And the ability to gain massive amounts of in-game currency and then use it to gain control, or destroy the control of others, is part of the game's core appeal.
"I think this is what Eve is made for, in so many ways," Andie Nordgren, the game's executive producer, told me when I asked her about the current war. "There are many other aspects of the game and people play it for many reasons, but I think these big conflicts are really the thing that can only happen in Eve.
"It's beautiful," she said. "However it ends, however it started, it's beautiful to watch."
So how do you design a game for war? I went to Iceland, in part, to try to find out.
The Harpa is a giant glass structure in Reykjavik, Iceland that sits by that water as if it were a landed spaceship. It's a beautiful piece of architecture, but also dizzying; it seems impossible to find a right angle once you get inside. The building is made up of odd connections and strange lines, as if it were built inside a diamond on Cthulhu's pinky ring.
The structure was recently home to over 1,000 Eve Online players, 200 developers and 50 members of the international press for Eve Fanfest, a yearly celebration of all things CCP Games, the Icelandic company that created and maintains Eve Online as one of the most interesting and hardcore online games in the industry.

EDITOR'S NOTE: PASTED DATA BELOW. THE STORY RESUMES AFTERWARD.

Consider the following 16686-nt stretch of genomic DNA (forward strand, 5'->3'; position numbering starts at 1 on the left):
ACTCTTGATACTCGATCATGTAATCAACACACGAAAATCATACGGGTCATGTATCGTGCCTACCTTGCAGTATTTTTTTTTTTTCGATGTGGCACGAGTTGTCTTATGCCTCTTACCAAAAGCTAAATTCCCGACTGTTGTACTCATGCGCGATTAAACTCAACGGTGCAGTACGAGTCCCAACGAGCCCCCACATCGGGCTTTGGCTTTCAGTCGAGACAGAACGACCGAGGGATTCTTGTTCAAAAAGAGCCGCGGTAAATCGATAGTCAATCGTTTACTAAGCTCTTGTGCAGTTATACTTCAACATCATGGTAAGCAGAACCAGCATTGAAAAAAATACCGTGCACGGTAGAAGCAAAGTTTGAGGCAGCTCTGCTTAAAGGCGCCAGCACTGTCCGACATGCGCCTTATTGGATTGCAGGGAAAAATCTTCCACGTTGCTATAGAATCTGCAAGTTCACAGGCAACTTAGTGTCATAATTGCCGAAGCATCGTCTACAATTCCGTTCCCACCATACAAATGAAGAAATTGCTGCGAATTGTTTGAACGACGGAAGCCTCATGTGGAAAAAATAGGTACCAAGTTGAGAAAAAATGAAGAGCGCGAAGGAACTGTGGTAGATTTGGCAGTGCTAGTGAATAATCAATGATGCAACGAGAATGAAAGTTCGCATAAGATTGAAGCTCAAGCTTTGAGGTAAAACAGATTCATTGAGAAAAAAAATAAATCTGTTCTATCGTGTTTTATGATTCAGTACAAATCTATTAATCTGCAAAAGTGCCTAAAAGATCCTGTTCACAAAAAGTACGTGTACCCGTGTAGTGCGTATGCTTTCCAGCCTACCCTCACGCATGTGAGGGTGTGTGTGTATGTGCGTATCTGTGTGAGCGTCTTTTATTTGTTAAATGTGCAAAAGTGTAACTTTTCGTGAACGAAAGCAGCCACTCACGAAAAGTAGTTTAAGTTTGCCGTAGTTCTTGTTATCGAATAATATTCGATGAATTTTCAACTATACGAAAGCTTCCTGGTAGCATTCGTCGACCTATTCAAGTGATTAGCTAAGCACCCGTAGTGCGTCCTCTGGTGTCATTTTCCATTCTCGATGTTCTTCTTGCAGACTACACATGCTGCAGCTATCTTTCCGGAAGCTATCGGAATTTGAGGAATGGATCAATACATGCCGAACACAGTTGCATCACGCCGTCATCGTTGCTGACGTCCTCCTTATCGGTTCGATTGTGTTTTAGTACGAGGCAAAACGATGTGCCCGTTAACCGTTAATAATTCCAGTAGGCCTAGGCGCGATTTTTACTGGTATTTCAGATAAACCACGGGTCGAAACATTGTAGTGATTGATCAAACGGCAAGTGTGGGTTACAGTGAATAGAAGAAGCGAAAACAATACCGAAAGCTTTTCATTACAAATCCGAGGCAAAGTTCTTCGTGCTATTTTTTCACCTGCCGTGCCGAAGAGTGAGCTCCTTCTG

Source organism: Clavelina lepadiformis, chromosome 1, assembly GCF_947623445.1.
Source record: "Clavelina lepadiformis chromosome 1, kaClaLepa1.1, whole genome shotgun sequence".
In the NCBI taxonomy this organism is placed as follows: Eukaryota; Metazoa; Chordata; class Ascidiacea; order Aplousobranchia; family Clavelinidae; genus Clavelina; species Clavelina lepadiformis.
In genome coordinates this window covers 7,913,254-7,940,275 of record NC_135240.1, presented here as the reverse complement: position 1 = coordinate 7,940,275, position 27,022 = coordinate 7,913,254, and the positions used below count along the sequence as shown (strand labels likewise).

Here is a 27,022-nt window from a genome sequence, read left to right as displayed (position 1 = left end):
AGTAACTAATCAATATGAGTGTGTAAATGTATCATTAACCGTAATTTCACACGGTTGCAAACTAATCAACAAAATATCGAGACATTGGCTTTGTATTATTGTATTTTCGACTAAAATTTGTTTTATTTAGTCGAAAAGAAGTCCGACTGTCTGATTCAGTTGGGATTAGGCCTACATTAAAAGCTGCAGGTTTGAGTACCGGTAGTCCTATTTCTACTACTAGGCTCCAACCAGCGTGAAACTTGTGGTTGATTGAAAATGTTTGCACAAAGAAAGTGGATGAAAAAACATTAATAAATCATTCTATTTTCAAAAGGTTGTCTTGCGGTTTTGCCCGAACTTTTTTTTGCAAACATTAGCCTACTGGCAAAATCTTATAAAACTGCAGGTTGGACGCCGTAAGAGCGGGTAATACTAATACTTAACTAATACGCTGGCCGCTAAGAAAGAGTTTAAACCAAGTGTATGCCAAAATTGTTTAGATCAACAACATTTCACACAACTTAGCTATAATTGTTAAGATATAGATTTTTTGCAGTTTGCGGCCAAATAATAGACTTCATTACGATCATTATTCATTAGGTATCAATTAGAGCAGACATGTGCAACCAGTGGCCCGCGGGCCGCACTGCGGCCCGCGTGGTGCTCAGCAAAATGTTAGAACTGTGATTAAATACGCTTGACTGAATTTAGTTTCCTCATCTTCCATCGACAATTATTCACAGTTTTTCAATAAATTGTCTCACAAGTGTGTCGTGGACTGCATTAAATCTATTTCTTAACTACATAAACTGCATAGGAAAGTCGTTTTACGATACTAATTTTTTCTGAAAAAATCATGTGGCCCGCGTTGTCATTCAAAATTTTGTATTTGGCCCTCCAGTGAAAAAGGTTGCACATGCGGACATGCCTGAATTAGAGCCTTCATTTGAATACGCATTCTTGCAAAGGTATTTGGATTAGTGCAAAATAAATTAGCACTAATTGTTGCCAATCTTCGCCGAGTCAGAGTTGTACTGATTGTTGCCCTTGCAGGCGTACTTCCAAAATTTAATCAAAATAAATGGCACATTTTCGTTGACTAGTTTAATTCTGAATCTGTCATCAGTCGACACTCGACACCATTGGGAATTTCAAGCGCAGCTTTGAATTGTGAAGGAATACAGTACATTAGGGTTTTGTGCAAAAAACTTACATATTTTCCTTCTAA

Eve Online is a sandbox game set in space, and one of its most compelling selling points is the fact that CCP Games keeps its hands off the world. The company may create the sandbox while setting some basic rules, but after that it's up to the players to write the game's story, including its wars. If you want to rule the universe, you can certainly do so. But you're going to have to fight for it.
"Ultimately it's a game about territorial conquest," CCP Games CEO Hilmar Veigar Pétursson told Polygon during Fanfest. "One of the concerns we had, dating back before the game was released [in 2003], is what happens once all the territory has been claimed? Well, if the population is growing, then there's going be pressure, and people are going to start fighting over territory that has already been claimed."